A sign of the times is people working together to bring calm during a crisis. And that is exactly the case in Lincoln County, according to Emergency Management Agency Director Casey Stevens. With the state under a stay at home order from Gov. Janet Mills, Stevens told county commissioners April 7 that public response to the crisis is “phenomenal.” He described community efforts especially in food distribution as the best example of people coming together.
Another example is two Lincoln County businesses having turned the crisis into an opportunity to protect their neighbors from COVID-19’s expansion. Two manufacturers have switched production to coronavirus personal protective gear and germ sanitizer lotion. Stevens announced Split Rock Distilling, a producer of vodka, whiskey, rum and gin in Newcastle is now making hand sanitizer and Pro-Knee, a knee pad manufacturer in Whitefield, is now manufacturing face shields. “The best thing is that Split Rock is making their sanitizer available first to local health care professionals and first responders,” Stevens said.
As a sign of the times for those who aren’t obeying the state’s order, Lincoln County EMA has placed three electric mobile signs around the county flashing this three-part message: “At work for you. Stay at home for us. Quarantine works.” The signs are in Boothbay, Newcastle and Jefferson. Stevens reported the next two weeks are vital in staving off the virus’ spread. “The word for the next two weeks is mitigation. We are in regular contact with the state EMA and state CDC (Center for Disease Control) and they are telling us the next two weeks are vital in battling COVID-19’s spread.”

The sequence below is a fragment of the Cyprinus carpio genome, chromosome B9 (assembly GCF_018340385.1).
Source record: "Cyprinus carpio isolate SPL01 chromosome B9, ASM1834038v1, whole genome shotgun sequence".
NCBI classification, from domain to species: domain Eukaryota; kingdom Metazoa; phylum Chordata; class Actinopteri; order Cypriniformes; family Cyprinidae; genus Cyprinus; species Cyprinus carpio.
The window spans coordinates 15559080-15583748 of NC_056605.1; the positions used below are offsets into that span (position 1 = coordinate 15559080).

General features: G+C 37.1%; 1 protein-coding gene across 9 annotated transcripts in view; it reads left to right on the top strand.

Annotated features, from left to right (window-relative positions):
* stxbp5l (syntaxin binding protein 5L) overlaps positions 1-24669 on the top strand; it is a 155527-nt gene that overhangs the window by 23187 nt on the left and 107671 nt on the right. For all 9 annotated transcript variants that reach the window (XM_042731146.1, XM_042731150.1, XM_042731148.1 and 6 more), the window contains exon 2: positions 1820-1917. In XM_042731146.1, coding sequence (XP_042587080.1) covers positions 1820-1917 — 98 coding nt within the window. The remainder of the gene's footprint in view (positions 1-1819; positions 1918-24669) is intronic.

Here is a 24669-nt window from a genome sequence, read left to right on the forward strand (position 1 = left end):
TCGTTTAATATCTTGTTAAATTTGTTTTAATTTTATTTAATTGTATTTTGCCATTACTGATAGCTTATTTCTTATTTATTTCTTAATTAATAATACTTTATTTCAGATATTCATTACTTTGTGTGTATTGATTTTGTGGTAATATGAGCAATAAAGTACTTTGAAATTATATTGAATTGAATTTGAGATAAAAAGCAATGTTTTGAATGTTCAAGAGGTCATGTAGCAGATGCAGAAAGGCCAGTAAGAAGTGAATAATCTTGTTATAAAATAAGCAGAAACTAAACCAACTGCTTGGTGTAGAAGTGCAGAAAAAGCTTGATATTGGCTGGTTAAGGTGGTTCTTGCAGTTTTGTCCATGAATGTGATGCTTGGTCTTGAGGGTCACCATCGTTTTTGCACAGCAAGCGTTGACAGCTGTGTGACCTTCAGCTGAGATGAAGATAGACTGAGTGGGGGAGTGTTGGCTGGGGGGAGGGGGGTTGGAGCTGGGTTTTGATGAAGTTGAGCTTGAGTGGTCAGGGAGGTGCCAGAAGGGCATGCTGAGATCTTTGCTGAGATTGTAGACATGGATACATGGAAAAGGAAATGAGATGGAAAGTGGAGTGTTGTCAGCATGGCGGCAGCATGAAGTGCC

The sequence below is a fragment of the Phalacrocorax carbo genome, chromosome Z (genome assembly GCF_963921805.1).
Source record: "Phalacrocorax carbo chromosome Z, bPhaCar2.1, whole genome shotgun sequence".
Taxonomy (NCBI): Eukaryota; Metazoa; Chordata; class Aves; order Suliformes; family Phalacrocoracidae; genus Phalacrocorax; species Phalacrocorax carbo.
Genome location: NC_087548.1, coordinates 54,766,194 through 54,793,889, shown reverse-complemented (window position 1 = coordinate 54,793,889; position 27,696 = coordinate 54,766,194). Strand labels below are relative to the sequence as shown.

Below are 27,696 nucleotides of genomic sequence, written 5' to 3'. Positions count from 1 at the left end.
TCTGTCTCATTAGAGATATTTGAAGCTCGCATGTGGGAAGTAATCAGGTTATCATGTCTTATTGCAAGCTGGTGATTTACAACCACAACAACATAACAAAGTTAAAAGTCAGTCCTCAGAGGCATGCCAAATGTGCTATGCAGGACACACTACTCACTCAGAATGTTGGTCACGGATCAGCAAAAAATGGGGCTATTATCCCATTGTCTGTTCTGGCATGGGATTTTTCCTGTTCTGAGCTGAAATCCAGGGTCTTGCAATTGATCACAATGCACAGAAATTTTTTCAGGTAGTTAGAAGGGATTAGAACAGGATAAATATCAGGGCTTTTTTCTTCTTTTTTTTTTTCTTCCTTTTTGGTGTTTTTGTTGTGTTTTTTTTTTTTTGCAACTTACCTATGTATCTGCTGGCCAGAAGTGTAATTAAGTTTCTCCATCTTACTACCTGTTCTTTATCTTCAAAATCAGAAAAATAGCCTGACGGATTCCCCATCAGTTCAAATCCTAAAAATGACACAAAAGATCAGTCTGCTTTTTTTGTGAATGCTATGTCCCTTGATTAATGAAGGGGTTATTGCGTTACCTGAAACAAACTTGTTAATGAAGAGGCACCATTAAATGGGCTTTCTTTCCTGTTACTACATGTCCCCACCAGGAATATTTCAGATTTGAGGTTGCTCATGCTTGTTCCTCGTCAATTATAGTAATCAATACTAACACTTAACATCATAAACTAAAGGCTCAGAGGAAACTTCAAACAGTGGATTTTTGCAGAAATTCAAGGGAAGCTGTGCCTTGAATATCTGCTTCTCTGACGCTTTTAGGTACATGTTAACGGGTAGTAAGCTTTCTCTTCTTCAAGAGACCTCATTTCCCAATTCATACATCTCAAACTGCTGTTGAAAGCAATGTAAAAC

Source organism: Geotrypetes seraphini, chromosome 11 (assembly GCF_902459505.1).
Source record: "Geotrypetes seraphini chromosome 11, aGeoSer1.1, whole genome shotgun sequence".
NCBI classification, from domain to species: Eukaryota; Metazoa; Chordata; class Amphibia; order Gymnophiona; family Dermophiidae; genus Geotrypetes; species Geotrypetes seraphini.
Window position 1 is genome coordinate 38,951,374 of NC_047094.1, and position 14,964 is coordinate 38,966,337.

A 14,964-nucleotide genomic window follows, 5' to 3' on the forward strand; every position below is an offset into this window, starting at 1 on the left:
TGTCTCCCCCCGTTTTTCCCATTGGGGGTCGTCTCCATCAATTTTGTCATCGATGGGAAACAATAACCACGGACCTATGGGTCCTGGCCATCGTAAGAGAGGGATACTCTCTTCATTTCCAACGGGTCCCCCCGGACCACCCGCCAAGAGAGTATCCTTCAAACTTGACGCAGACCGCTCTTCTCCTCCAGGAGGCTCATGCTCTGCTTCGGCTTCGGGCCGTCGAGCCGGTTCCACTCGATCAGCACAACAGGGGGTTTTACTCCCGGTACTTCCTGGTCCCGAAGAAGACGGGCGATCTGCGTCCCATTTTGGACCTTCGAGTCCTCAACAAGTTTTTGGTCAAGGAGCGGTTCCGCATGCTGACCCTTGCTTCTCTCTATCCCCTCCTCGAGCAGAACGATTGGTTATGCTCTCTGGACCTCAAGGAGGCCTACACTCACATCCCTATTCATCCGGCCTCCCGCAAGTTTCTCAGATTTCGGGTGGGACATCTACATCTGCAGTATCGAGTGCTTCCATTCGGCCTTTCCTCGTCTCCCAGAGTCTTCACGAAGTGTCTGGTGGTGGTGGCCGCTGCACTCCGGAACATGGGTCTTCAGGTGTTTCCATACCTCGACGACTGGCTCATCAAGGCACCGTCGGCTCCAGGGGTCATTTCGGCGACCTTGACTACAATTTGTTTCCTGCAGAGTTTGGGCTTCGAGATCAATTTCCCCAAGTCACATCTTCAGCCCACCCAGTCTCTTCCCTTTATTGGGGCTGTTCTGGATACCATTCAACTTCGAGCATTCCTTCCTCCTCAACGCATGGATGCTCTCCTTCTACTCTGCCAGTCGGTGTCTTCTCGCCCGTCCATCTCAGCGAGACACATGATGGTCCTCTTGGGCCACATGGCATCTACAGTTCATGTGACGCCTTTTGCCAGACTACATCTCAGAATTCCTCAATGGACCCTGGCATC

In other action, commissioners received a letter from Sagadahoc County informing them of a decision to discontinue sharing a juvenile victims’ advocate position. Sagadahoc and Lincoln are part of Maine Prosecutorial District 6 and for years have shared a juvenile victims’ advocate. But a recent dispute in financing it caused a rift between the two counties. Sagadahoc sent a letter indicating the advocate would become a full-time county employee and would no longer work for Lincoln. In recent years, the job was partially funded through a federal Victims of Crime Act (VOCA) grant.
“I think this is a good decision because I haven’t been entirely happy with the set-up,” said County Administrator Carrie Kipfer. “But we need to check with the district attorney because the grant was supposed to be split between two counties.”
Lincoln County has also received a $4,500 Maine Arts Commission Bicentennial Grant. The county is serving as a fiscal agent for Lincoln County Historical Association who applied for a $10,000 grant. The association is planning the county’s celebration of Maine’s 200th anniversary of statehood. Commissioners ended the meeting after an executive session discussing personnel. Commissioners meet next at 9 a.m. Tuesday, April 21.